Published: 12th November 2022
Decoding the bond policy that evoked massive protests from Haryana medical students
MBBS doctors have been protesting against the bond policy for more than 10 days now. Here's an explainer of the policy and its ramifications
Medical students across Haryana are protesting against the state government's bond policy. The protests, which began at the beginning of November, have intensified so much that concerns from across the country have been pouring in. Serious questions were recently raised on the necessity of a bond policy, leading to the Union Health Ministry considering the possibility of doing away with it altogether. We, at EdexLive, figured that this would be the right opportunity to decode the policy and understand the situation.
What is the bond policy about?
It is a policy applicable to MBBS, MD and MS doctors, by which they are required to serve the state government for a certain period of time. If they deny this service, the doctors have to pay a fixed amount to the state government, as decided by the government. It is also known as a service bond.
Why is it imposed?
There are three reasons why such a policy is imposed by states:
1. Since medical education in government colleges is subsidised, the government wants students from these colleges to provide some service to the government after they complete their degrees, explains Dr Ankit Gulia, President of the Resident Doctors' Association (RDA) at the Pandit Bhagwat Dayal Sharma Post Graduate Institute of Medical Sciences (PGIMS) in Rohtak.
2. Career consultant Jayprakash Gandhi points out that there are many rural areas in a state with primary healthcare centres where doctors are needed. And since some students prefer to move away with their medical degrees, a bond policy is a way to make them stay.
3. The government has to collect funds to build new medical colleges and improve its healthcare infrastructure. "The bond policy is a way of collecting funds," Dr Gulia says.
However, Gandhi explains that the bond policy is neither mandated by the Centre nor does it interfere in the matter. "It is only a few states that have such policies in place," he says.
Why is Haryana's bond policy worrying students?
Here are some of the problems they have pointed out so far:
1. A hefty amount - Dr Gulia said that while the bond policies in other states fixed the bond amount within Rs 10-20 lakh for MBBS students, the Haryana state government pegged it at Rs 40 lakh, to be paid at the time of admission in tranches of Rs 10 lakh in four years of the MBBS course, starting from the first year itself. This has students worried and they say that many are opting out of admission due to this.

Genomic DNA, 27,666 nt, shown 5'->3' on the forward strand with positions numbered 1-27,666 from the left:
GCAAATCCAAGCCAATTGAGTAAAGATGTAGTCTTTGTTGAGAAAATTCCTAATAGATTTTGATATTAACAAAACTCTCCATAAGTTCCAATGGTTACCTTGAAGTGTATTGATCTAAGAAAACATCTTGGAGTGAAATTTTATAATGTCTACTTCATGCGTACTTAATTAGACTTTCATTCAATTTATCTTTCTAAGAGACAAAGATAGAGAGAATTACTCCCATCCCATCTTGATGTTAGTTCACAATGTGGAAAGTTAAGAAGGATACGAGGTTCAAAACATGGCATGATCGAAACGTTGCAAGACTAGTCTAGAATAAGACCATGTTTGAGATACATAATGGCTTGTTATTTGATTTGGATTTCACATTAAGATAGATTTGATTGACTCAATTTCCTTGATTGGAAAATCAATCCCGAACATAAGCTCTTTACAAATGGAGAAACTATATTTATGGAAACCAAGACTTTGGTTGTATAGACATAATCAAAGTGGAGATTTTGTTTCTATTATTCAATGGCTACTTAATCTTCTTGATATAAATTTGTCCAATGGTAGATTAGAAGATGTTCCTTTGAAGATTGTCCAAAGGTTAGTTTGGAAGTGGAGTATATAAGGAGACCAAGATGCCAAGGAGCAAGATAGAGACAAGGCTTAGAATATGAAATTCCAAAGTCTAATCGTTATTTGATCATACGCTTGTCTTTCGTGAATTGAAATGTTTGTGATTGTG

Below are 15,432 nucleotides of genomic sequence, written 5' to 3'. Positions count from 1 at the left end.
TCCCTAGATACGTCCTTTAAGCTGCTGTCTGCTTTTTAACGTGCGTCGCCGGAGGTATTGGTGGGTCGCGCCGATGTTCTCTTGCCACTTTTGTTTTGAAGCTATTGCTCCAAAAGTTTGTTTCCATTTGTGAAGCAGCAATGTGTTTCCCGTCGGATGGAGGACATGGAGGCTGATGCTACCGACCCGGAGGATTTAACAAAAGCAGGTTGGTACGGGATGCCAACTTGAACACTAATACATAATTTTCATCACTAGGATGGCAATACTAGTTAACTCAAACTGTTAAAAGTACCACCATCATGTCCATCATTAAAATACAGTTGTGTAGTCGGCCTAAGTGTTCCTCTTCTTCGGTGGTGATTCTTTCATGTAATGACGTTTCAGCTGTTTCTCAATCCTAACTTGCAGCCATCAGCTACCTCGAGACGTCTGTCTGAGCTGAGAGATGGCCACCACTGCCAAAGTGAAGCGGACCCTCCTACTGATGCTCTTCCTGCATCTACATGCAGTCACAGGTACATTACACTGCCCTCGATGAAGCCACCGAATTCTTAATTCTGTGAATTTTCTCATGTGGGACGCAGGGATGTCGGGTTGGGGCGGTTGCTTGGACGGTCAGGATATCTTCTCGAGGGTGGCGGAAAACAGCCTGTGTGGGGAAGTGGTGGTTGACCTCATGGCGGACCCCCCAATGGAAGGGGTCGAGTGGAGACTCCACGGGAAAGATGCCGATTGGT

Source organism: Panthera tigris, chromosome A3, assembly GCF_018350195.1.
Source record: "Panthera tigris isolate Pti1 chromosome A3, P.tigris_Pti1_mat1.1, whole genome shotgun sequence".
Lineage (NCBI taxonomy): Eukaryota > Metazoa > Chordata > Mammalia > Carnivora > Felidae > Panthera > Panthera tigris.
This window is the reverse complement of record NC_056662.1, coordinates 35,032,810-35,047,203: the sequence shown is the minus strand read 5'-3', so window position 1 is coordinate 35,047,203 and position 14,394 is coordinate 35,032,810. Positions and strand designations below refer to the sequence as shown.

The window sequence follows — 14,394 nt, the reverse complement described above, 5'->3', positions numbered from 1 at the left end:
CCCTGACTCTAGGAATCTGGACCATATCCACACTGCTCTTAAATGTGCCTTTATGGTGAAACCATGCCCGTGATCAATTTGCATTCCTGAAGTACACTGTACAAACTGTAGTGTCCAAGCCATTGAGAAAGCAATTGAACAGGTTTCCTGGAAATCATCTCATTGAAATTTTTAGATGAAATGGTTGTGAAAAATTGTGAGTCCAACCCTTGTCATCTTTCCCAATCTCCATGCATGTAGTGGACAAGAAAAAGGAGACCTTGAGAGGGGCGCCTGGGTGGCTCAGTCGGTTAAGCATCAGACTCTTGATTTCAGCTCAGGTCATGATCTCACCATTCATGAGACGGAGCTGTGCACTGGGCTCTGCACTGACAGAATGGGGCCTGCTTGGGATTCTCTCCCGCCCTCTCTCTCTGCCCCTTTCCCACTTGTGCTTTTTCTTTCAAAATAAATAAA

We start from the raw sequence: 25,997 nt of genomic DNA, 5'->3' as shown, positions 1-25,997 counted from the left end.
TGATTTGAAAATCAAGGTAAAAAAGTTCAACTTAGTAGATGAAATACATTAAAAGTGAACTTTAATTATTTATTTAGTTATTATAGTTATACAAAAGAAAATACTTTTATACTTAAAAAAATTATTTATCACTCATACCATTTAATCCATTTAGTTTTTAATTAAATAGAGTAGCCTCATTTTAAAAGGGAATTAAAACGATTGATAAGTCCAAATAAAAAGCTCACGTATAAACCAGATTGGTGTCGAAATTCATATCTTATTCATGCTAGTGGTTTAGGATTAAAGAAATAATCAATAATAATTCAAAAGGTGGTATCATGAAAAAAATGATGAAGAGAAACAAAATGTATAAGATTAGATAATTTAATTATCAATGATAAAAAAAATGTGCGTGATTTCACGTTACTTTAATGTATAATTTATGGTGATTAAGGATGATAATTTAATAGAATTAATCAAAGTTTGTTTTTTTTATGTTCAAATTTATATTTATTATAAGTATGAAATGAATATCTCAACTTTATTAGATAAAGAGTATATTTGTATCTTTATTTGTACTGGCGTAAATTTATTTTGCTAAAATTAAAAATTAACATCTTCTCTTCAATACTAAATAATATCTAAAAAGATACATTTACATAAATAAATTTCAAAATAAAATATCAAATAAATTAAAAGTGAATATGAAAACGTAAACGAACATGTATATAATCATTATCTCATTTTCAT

2. Banks' intervention - According to the policy, if a student is unable to pay, the government will provide a loan of Rs 10 lakh, which will be waived off if the student procures a government job. But the rate of interest is not specified. "IDBI Bank has been designated to provide loans. We are not sure of the procedure," Dr Gulia said.
3. No job guarantee - The state government does not provide a job guarantee and jobs in Haryana are few, with a large number of applicants. As such, students may stand the risk of having to pay the bond amount.
4. A long duration - The Haryana government has fixed 7 years as the bond period. Students complain that it is too long a time. And there is no clarification if they can pursue higher education in this period.
Did the protests help?
Continuous protests by students have evoked a say from CM Khattar on the matter, who has now stated that the bond amount need not be paid at the time of admission, but can be paid after the course completion, as Dr Gulia informed. However, the students are not satisfied and want the policy rolled back. Meanwhile, the Union Health Ministry is also looking into the matter, as per a report by PTI.
What's the Centre's stand on this?
There is no provision for a bond under the NMC Act, 2019 or in the previous Indian Medical Council (IMC) Act, 1956. In August 2019, the Supreme Court upheld the bond policy of states, observing that certain governments imposed rigid conditions. The apex court further suggested that the then IMC frame a uniform policy concerning compulsory entertainment. Next, the National Medical Commission (NMC) came into being and following the court's guidelines, constituted a committee to review the policy. However, later it was concluded that the policy does not need to be reviewed anew and since then deliberations on a uniform policy continue.
The way ahead?
In the absence of a uniform policy or any rule or regulation regarding it, Jayprakash Gandhi suggests that states should review their policy every two years. "Vacancy at the health centres, emergencies like pandemics and so on should be considered before deciding the amount and period of the policy," he said, and added, "Nonetheless, the policy should not be implemented for first-year students. Students should be mentally prepared for this."